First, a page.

Brownville, NY Marine Weather and Tide Forecast

Marine Weather and Tide Forecast for Brownville, NY

December 8, 2023 2:16 PM EST (19:16 UTC)
Sunrise 7:23AM   Sunset 4:27PM   Moonrise  2:39AM   Moonset 1:49PM 

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Marine Forecasts
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LOZ045 Mexico Bay To The Saint Lawrence River Along Lake Ontario- 319 Am Est Fri Dec 8 2023
Today..East winds 5 to 15 knots becoming southeast. Becoming mostly Sunny. Waves 2 feet or less.
Tonight..Southeast winds 15 to 20 knots becoming south. Mostly cloudy. Waves 1 to 3 feet.
Saturday..South winds 15 to 20 knots becoming southeast. Partly Sunny. Waves 1 to 3 feet.
Saturday night..South winds 15 to 20 knots becoming southeast. A chance of rain in the evening, then rain overnight. Waves 1 to 3 feet.
Sunday..South winds 15 to 20 knots becoming northwest 10 to 15 knots. Rain during the day, then rain and snow Sunday night. Waves 2 to 4 feet.
Monday..Northwest winds 15 to 20 knots becoming west 10 to 15 knots. Snow showers likely. Waves 3 to 6 feet. Waves occasionally around 7 feet.
Tuesday..Southwest winds 15 to 20 knots becoming west. Snow showers likely with a chance of rain showers during the day, then a chance of rain showers Tuesday night. Waves 3 to 6 feet. Waves occasionally around 7 feet.

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7 Day Forecast for Marine Location Near Brownville, NY
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Area Discussion for - Buffalo, NY
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Area Forecast Discussion National Weather Service Buffalo NY 146 PM EST Fri Dec 8 2023

The mild weather this afternoon will continue into Saturday, where by Saturday afternoon temperatures will warm up well into the 50s. A low pressure system will cross the central Great Lakes and southern Canada, where a cold front will push across the region late Sunday.
Overall, this will bring a soaking rainfall to the area Saturday night into Sunday and with the passage of the front and cold air filtering in across the area late Sunday rain will change over to snow from west to east Sunday night.

Visible satellite imagery depicts a few patches of upper level clouds across the region this afternoon with dry weather prevailing as a mid-level ridge builds east across the southern Great Lakes and consequently surface high pressure builds across the western portions of New England. Additionally, surface weather stations are reporting southerly flow supporting temperatures to climb. Current temperatures (ranging in the 40s) will continue to warm as highs today will range from the low 40s across the eastern Lake Ontario region to the low 50s along the Lake Erie shoreline.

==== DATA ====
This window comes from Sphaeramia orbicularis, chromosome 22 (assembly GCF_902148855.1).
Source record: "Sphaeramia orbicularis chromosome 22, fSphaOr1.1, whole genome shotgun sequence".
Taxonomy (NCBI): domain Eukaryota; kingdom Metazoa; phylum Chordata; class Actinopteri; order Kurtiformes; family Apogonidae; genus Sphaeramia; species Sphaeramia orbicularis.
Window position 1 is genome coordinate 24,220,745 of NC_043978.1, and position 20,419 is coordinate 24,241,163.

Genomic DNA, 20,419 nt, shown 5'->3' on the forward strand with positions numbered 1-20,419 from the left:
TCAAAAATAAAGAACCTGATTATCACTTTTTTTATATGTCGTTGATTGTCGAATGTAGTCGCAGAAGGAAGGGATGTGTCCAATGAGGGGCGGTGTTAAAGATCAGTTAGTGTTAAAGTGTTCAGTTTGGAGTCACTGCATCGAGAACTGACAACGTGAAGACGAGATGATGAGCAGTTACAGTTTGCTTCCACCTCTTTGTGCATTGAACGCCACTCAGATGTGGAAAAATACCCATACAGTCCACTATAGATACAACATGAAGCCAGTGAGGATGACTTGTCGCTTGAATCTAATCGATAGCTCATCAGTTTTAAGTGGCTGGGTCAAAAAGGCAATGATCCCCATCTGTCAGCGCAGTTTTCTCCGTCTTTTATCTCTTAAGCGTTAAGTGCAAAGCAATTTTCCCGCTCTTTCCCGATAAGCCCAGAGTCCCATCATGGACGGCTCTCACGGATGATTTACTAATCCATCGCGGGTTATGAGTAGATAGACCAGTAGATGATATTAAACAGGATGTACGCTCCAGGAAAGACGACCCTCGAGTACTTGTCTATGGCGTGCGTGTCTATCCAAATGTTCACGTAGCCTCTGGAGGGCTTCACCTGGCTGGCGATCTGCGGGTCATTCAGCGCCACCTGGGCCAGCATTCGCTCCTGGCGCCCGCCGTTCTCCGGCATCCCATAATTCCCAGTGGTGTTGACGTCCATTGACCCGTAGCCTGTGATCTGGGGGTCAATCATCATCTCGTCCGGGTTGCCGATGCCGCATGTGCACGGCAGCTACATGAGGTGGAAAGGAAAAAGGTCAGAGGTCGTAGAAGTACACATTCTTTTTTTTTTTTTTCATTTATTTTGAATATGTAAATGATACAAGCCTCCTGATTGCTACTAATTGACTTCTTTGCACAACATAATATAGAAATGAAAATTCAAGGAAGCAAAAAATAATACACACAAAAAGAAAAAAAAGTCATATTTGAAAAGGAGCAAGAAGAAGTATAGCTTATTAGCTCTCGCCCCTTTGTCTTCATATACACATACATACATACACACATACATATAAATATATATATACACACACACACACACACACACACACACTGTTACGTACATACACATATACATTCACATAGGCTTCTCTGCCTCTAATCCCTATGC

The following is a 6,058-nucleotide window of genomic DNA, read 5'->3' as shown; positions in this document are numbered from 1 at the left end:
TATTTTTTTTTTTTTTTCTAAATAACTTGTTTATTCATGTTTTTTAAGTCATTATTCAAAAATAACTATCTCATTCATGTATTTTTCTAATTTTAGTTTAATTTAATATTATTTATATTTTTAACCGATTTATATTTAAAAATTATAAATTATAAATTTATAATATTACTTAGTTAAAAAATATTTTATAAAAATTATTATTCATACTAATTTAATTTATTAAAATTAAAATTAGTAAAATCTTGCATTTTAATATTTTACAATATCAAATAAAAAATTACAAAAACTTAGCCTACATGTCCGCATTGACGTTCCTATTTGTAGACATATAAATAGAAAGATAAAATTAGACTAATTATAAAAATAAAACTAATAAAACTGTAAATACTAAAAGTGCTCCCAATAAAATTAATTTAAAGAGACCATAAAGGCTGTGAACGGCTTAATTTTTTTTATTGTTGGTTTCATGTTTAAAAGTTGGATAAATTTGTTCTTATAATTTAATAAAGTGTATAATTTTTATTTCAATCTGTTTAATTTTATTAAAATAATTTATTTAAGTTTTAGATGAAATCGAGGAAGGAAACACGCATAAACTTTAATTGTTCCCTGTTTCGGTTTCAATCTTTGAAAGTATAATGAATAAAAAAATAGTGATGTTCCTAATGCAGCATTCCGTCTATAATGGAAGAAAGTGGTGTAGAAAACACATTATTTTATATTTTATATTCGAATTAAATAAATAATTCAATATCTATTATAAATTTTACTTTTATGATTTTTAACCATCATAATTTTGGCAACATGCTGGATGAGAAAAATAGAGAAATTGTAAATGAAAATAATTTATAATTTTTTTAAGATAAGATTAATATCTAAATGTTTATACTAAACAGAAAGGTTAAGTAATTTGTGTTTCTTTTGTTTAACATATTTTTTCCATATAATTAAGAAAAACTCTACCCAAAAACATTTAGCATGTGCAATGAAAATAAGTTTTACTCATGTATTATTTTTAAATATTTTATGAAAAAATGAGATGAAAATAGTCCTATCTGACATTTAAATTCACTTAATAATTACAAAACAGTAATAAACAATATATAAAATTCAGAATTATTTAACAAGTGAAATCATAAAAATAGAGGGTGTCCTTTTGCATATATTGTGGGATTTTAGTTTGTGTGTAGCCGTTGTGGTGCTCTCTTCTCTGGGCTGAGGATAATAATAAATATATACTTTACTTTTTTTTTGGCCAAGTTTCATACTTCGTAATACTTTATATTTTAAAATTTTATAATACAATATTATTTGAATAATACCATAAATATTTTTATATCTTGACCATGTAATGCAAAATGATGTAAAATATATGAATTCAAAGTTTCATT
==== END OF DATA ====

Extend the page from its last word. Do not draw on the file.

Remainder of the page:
The surface high will slide to the east and center across the Eastern Seaboard tonight, while the mid-level ridge axis will be overhead of the area. Additionally, a shortwave passage will pass by to the northwest of the area. Despite its passage, just some increased cloud cover is expected with dry conditions prevailing.
Also, southerly winds will persist tonight and prevent radiational cooling and therefore resulting in a mild night with lows ranging in the mid to upper 30s east of Lake Ontario and the low to mid 40s elsewhere.

Meanwhile to the west, the next deep mid-level trough spanning as far south as the Gulf of Mexico will bring the next round of active weather for later this weekend. This all being said, outside of increasing cloud cover Saturday dry weather will prevail throughout most of the day Saturday. Additionally, mild weather will continue and be warmer than today. Highs will warm up into the mid to upper 40s east of Lake Ontario with low to mid 50s across the western portions of the area.

A very active period as a deep trough will advance from the nation's mid section to across our region Monday morning. This trough will tap into both Atlantic moisture as well as Gulf of Mexico moisture, sending a plume of deep moisture across our region, moisture that will fuel a soaking rainfall across our region. Cold air rushing in behind a cold front Sunday night will yield an inch or two of wet snow, with potential for higher amounts across higher terrain.

Rain will push into WNY Saturday night with diffluent flow aloft, and lower level convergence on the nose of a 50 knot LLJ. This steady southerly flow Saturday night will keep overnight temperatures mild, with most areas only lowering into the mid to upper 40s. This will be close to 20 degrees above normal minimum temperatures. Rain will spread eastward to our eastern zones by around the midnight hour.

Models are settling in on a wavy frontal boundary with waves of low pressure moving along it Sunday into Monday morning. This front will be near central Lake Erie to start Sunday morning, keeping everyone with a mild start to the day. Heaviest rain on Sunday in the warm sector will occur where strongest moisture advection of abnormally high PWATs well over the 90th percentile occurs ahead of the front (eastern Finger Lakes northward to the eastern Lake Ontario region).